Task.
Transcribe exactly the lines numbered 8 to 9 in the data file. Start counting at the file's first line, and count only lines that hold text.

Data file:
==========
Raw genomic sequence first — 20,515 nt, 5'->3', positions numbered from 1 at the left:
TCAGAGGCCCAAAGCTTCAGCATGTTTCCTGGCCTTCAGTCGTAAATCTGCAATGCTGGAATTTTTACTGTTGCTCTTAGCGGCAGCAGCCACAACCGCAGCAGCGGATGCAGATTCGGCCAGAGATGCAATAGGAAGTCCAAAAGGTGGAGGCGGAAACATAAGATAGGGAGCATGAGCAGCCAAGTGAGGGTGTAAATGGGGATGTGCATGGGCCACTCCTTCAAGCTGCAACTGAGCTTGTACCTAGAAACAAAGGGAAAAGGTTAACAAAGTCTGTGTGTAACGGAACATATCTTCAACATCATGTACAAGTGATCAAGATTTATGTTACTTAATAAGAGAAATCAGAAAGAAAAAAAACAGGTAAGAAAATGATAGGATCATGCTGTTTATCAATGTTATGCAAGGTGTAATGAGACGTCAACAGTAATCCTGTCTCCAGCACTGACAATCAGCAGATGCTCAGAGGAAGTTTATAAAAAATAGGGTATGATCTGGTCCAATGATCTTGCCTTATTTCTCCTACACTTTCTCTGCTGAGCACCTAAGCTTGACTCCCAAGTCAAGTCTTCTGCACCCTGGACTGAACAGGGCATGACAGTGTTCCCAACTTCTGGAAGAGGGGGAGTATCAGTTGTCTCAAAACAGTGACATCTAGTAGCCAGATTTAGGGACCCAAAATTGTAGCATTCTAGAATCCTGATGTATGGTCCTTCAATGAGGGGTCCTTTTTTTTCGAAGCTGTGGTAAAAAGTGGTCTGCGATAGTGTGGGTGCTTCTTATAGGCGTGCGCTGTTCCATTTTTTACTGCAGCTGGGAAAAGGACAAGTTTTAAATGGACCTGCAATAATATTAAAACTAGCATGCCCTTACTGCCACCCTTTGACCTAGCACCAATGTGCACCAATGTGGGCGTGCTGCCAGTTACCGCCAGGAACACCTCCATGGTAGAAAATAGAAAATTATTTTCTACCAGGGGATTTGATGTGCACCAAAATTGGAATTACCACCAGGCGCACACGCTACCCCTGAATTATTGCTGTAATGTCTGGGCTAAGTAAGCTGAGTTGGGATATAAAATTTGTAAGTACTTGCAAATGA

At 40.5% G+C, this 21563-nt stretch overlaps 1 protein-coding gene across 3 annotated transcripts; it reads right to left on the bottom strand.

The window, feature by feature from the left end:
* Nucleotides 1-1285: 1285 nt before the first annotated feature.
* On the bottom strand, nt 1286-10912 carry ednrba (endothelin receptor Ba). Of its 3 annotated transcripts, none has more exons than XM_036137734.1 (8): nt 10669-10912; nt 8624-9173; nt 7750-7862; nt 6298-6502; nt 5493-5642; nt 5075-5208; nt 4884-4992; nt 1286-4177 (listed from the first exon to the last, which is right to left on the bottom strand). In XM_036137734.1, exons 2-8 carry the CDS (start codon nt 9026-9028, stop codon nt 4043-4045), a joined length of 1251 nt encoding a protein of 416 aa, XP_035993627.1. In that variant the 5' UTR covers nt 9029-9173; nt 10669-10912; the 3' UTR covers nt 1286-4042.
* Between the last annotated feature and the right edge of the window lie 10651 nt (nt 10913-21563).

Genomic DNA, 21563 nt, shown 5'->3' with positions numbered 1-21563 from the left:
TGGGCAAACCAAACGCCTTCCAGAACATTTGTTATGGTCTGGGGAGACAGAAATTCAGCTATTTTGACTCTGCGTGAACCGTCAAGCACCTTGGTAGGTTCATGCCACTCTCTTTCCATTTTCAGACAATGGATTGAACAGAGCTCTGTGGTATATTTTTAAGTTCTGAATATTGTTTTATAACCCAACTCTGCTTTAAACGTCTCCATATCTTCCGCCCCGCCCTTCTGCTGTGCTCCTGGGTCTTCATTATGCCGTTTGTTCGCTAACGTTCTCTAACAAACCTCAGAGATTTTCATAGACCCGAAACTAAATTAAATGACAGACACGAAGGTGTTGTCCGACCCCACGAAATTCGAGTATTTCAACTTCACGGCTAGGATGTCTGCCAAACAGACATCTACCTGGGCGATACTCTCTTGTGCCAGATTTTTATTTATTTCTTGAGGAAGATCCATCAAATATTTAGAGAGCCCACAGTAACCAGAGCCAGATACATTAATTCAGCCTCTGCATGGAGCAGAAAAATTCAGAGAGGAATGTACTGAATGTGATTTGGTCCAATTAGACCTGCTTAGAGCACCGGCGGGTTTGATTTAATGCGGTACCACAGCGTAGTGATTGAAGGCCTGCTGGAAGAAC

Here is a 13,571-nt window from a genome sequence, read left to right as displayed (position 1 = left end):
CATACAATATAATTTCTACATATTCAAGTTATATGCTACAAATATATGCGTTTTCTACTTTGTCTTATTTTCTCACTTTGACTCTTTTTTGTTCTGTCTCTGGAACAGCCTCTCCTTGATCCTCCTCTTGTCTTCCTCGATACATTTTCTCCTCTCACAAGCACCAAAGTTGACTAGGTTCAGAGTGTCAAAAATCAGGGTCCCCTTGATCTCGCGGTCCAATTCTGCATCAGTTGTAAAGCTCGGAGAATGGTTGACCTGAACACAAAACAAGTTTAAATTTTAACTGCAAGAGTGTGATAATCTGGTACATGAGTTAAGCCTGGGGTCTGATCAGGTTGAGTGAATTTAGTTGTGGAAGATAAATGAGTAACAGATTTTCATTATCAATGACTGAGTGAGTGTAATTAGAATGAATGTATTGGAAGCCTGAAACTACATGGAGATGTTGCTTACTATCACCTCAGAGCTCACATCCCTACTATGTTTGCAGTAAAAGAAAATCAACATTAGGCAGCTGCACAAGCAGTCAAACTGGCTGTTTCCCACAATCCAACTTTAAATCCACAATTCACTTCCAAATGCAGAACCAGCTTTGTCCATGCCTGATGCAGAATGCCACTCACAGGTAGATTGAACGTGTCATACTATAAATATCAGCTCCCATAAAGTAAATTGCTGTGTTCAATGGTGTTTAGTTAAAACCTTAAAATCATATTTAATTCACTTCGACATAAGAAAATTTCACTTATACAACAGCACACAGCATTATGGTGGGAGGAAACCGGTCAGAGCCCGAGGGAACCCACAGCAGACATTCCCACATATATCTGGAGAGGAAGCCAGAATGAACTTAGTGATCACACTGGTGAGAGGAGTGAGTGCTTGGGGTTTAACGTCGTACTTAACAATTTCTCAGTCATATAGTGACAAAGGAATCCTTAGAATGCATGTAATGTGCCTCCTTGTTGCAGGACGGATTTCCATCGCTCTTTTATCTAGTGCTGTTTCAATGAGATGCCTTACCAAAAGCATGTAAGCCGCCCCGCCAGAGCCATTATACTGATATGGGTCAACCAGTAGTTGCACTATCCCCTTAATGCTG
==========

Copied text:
Genomic DNA, 21563 nt, shown 5'->3' with positions numbered 1-21563 from the left:
TGGGCAAACCAAACGCCTTCCAGAACATTTGTTATGGTCTGGGGAGACAGAAATTCAGCTATTTTGACTCTGCGTGAACCGTCAAGCACCTTGGTAGGTTCATGCCACTCTCTTTCCATTTTCAGACAATGGATTGAACAGAGCTCTGTGGTATATTTTTAAGTTCTGAATATTGTTTTATAACCCAACTCTGCTTTAAACGTCTCCATATCTTCCGCCCCGCCCTTCTGCTGTGCTCCTGGGTCTTCATTATGCCGTTTGTTCGCTAACGTTCTCTAACAAACCTCAGAGATTTTCATAGACCCGAAACTAAATTAAATGACAGACACGAAGGTGTTGTCCGACCCCACGAAATTCGAGTATTTCAACTTCACGGCTAGGATGTCTGCCAAACAGACATCTACCTGGGCGATACTCTCTTGTGCCAGATTTTTATTTATTTCTTGAGGAAGATCCATCAAATATTTAGAGAGCCCACAGTAACCAGAGCCAGATACATTAATTCAGCCTCTGCATGGAGCAGAAAAATTCAGAGAGGAATGTACTGAATGTGATTTGGTCCAATTAGACCTGCTTAGAGCACCGGCGGGTTTGATTTAATGCGGTACCACAGCGTAGTGATTGAAGGCCTGCTGGAAGAAC